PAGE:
With less than two minutes remaining in the first quarter and Michigan State already ahead 7-0, the Wolverine football team needed some momentum.

Zachary Meisner / Daily

They got it from the referees.

After Michigan free safety Stevie Brown recovered a Spartan quarterback Brian Hoyer fumble at the Michigan State 18-yard line, the Wolverines had a prime opportunity to tie the game. On third down and 11, redshirt freshman quarterback Steven Threet threw a 19-yard pass to junior running back Brandon Minor in the front left corner of the north end zone. Minor caught the ball in the air before his right foot touched the goal-line pylon and he fell out of bounds.

The Michigan student section closest to the goal line was slow to react, and the field referees ruled it an incomplete pass.

After review, the call was overturned and the play was ruled a touchdown to put Michigan on the board for the first time.

“Obviously, he must have scored,” Michigan coach Rich Rodriguez said. “He came off, said he hit the pylon. I’m glad he did. They reversed it. That’s why they have replay.”

Section 2, Article 1b of the 2008 NCAA Football Rules and Interpretations states that “a player or an airborne player who touches a pylon is out of bounds.”

“The play was, he caught the ball in the air, touched the pylon first, and was out of bounds,” referee David Witvoet confirmed after the game through the Michigan Athletic Department.

When told that the touchdown call contradicted the rule, Witvoet said, “I can’t really tell you anything else.”

Michigan State coach Mark Dantonio said he agreed with the original call on the field.

“When they showed the replay, nobody in the stands thought he was inbounds because we didn’t hear a big roar,” Dantonio said. “I’m just glad we won the football game, so we don’t have to deal with that.”

Off target: Though Michigan State’s sloppy play in the first half initially kept the game close, Threet’s three interceptions were what partly prevented the Wolverines from gaining offensive rhythm throughout the game.

The Michigan offense was stagnant in the first quarter, tallying just 39 passing yards and scoring its only touchdown on the pass to Minor after recovering a Spartan fumble.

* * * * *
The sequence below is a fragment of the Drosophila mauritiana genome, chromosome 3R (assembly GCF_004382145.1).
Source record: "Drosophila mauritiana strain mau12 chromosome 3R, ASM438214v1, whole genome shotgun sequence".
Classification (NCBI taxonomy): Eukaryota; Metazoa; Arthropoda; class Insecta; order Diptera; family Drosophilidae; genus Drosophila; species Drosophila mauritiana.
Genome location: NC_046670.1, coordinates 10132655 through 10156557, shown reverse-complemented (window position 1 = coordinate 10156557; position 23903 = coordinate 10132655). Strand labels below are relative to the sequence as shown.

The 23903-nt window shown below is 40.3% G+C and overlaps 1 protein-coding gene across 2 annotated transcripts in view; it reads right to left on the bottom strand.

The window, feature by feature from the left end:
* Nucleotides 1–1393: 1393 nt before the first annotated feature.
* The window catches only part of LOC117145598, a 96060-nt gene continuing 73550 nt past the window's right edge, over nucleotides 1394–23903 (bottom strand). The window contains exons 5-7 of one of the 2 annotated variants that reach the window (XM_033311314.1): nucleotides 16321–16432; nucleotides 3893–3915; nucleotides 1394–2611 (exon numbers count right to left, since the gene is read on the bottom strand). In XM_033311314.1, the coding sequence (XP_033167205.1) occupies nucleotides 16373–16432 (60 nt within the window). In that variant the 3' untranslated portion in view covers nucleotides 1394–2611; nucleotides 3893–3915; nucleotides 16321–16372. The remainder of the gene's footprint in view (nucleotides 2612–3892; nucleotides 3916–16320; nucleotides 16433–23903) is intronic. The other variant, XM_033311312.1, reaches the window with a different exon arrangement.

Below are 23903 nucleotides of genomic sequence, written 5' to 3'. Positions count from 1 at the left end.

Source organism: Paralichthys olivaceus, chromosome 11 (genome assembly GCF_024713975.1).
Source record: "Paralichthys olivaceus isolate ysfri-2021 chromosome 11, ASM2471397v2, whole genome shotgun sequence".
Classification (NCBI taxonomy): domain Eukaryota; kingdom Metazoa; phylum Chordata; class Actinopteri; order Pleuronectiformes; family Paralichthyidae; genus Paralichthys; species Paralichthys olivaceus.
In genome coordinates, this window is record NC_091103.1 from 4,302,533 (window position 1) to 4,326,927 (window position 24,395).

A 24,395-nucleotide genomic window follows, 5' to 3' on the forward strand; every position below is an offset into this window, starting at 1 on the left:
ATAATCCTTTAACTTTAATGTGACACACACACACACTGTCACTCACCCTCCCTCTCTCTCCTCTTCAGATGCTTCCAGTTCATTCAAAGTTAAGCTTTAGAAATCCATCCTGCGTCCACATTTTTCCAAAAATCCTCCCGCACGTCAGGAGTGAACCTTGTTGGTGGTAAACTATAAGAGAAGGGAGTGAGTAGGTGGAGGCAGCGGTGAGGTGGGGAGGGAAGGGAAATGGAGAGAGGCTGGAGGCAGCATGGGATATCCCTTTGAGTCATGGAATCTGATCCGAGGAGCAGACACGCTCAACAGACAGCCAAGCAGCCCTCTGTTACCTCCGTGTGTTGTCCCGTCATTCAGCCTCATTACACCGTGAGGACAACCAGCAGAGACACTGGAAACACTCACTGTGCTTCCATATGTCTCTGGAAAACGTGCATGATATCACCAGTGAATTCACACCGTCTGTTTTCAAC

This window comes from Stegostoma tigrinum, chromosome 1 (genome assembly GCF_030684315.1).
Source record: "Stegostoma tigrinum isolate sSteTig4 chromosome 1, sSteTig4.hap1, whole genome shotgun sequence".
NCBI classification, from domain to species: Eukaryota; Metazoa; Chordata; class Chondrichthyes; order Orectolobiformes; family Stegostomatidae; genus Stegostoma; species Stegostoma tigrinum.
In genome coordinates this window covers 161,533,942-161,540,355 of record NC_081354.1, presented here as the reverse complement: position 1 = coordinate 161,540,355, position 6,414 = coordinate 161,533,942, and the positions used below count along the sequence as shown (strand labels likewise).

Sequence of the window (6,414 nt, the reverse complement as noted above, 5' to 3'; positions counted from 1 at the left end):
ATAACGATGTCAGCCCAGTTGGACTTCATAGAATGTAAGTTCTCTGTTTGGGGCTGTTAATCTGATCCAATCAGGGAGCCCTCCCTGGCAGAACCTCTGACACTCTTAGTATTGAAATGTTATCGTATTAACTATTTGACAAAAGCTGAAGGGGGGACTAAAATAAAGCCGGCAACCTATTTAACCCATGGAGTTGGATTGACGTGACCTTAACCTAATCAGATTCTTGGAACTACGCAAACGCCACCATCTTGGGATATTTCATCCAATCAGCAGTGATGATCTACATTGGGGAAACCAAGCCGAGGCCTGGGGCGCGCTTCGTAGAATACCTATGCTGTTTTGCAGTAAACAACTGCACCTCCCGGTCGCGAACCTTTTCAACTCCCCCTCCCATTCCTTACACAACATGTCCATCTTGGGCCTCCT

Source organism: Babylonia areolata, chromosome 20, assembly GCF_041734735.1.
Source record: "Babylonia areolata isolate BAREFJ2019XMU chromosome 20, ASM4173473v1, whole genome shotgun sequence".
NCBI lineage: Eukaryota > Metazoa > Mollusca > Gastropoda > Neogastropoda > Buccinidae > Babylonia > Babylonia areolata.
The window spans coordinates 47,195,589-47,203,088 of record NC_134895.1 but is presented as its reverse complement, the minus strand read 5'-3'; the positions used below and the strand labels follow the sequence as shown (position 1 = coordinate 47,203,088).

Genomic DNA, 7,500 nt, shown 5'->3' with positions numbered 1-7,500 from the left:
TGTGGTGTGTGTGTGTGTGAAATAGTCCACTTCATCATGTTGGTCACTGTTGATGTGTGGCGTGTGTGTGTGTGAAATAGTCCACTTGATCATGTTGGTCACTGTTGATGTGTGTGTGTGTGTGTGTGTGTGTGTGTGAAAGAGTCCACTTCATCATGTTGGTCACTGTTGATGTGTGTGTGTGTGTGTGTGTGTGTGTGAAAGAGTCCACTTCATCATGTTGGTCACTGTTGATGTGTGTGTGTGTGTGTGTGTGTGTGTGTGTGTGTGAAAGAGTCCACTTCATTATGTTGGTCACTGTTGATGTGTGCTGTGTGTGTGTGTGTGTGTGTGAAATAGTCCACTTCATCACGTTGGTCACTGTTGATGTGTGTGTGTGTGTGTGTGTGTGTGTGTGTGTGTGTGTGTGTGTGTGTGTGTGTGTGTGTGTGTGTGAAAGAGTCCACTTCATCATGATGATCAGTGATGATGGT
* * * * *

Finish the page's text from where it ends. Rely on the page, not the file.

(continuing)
And Threet’s statistics only worsened with five minutes left in the first half and the game tied at seven. Threet threw a 33-yard pass to fullback Mark Moundros that was intercepted by Spartan safety Marcus Hyde, giving Michigan State the ball at the Michigan 41-yard line. The Spartans missed a field goal on the ensuing drive to keep the game tied.

“That’s just mistakes by me,” Threet said. “Not putting the ball where it needs to be, sometimes trying to force it too much, just a matter of making better decisions and getting guys the ball.”

But Threet’s most deflating pick came in the fourth quarter. On Michigan’s first offensive play after the Spartans took a 28-21 lead, Threet threw a 13-yard pass to sophomore wide receiver Toney Clemons, who was completely covered by the Spartan defense. The pass was picked off by Spartan cornerback Chris Rucker and Michigan State scored on its next drive to break the game open.

Late in the game, the Spartans intercepted another Threet pass before Michigan right guard David Moosman forced a fumble 16 yards later.

Threet had just three interceptions on the season before doubling his total Saturday.

“Inconsistent like it always is,” offensive coordinator Calvin Magee said sharply when asked about Threet’s play. “We just gotta get better. That’s it.”

No good: Michigan State kicker Brett Swenson entered Saturday’s game with a program-record streak of 15 consecutive field goals made, a streak that was fourth-best in Big Ten history.

That meant his first missed field goal against the Wolverines seemed like a fluke. His second could be considered uncharacteristic.

But after missing a third straight field goal, his performance could be described as simply disastrous.

The Spartans’ kicking woes started with eight minutes left in the second quarter on a 50-yard attempt. With the wind to his back, Swenson’s kick fell short.

Five minutes later, Michigan linebacker John Thompson blocked Swenson’s 32-yard attempt. Michigan sophomore cornerback Donovan Warren tried to make a play but picked the ball up and fell, giving the Wolverines no yardage on the return.

Warren said his choice to pick up the ball in the end zone was “instinctive.”

“I see the ball on the ground, try to pick it up and make something happen,” Warren said. “I shouldn’t have touched it, they said, but being me, I seen the ball on the ground and I just tried to do something with it.”

After Swenson missed a 24-yard attempt wide left with 7:48 left in the third quarter, Dantonio decided not to take any more chances with his usually-reliable kicker.

Though he insisted Swenson’s track record Saturday didn’t affect the Spartans’ decision to go for it on a critical fourth-and-1 late in the fourth quarter, it likely made the decision easier.

“We’d already missed a couple of field goals, bad snap, whatever the case,” Dantonio said. “Didn’t want it to come down to that.”

Injury update: Freshman running back Sam McGuffie was knocked out of the game in the first quarter with what Rodriguez called a “shot to the head.” McGuffie was hit hard on a Wolverine third-and-seven and fumbled. Though Michigan State gained possession, Michigan recovered the ball on the next play to set up its first touchdown of the game.

“They got him,” running backs coach Fred Jackson said. “They got him. That’s why he didn’t know if he had the ball or didn’t.”

Redshirt freshman safety Michael Williams also left the game with a confirmed concussion.

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